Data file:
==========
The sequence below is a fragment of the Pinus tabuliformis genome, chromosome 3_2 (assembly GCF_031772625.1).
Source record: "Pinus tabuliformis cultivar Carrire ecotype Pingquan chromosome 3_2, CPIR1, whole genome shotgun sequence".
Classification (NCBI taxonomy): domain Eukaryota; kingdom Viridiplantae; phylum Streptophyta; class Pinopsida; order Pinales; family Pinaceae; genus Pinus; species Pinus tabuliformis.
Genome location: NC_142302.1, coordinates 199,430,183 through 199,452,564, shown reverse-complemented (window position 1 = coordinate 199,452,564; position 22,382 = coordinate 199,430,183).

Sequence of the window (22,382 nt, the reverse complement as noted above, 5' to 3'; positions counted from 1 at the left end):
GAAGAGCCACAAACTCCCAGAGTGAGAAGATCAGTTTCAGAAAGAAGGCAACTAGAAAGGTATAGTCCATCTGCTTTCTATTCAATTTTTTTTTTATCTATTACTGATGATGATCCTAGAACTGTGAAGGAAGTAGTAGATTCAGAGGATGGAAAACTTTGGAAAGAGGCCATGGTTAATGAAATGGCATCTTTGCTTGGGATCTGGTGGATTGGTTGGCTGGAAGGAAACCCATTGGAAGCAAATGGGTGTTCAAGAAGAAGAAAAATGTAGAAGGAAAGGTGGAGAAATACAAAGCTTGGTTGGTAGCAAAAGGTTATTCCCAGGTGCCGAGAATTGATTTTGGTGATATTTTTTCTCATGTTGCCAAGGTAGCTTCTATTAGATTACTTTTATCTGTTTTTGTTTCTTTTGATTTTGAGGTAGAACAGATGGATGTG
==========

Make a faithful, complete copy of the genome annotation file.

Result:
The sequence below is a fragment of the Pinus tabuliformis genome, chromosome 3_2 (assembly GCF_031772625.1).
Source record: "Pinus tabuliformis cultivar Carrire ecotype Pingquan chromosome 3_2, CPIR1, whole genome shotgun sequence".
Classification (NCBI taxonomy): domain Eukaryota; kingdom Viridiplantae; phylum Streptophyta; class Pinopsida; order Pinales; family Pinaceae; genus Pinus; species Pinus tabuliformis.
Genome location: NC_142302.1, coordinates 199,430,183 through 199,452,564, shown reverse-complemented (window position 1 = coordinate 199,452,564; position 22,382 = coordinate 199,430,183).

Sequence of the window (22,382 nt, the reverse complement as noted above, 5' to 3'; positions counted from 1 at the left end):
GAAGAGCCACAAACTCCCAGAGTGAGAAGATCAGTTTCAGAAAGAAGGCAACTAGAAAGGTATAGTCCATCTGCTTTCTATTCAATTTTTTTTTTATCTATTACTGATGATGATCCTAGAACTGTGAAGGAAGTAGTAGATTCAGAGGATGGAAAACTTTGGAAAGAGGCCATGGTTAATGAAATGGCATCTTTGCTTGGGATCTGGTGGATTGGTTGGCTGGAAGGAAACCCATTGGAAGCAAATGGGTGTTCAAGAAGAAGAAAAATGTAGAAGGAAAGGTGGAGAAATACAAAGCTTGGTTGGTAGCAAAAGGTTATTCCCAGGTGCCGAGAATTGATTTTGGTGATATTTTTTCTCATGTTGCCAAGGTAGCTTCTATTAGATTACTTTTATCTGTTTTTGTTTCTTTTGATTTTGAGGTAGAACAGATGGATGTG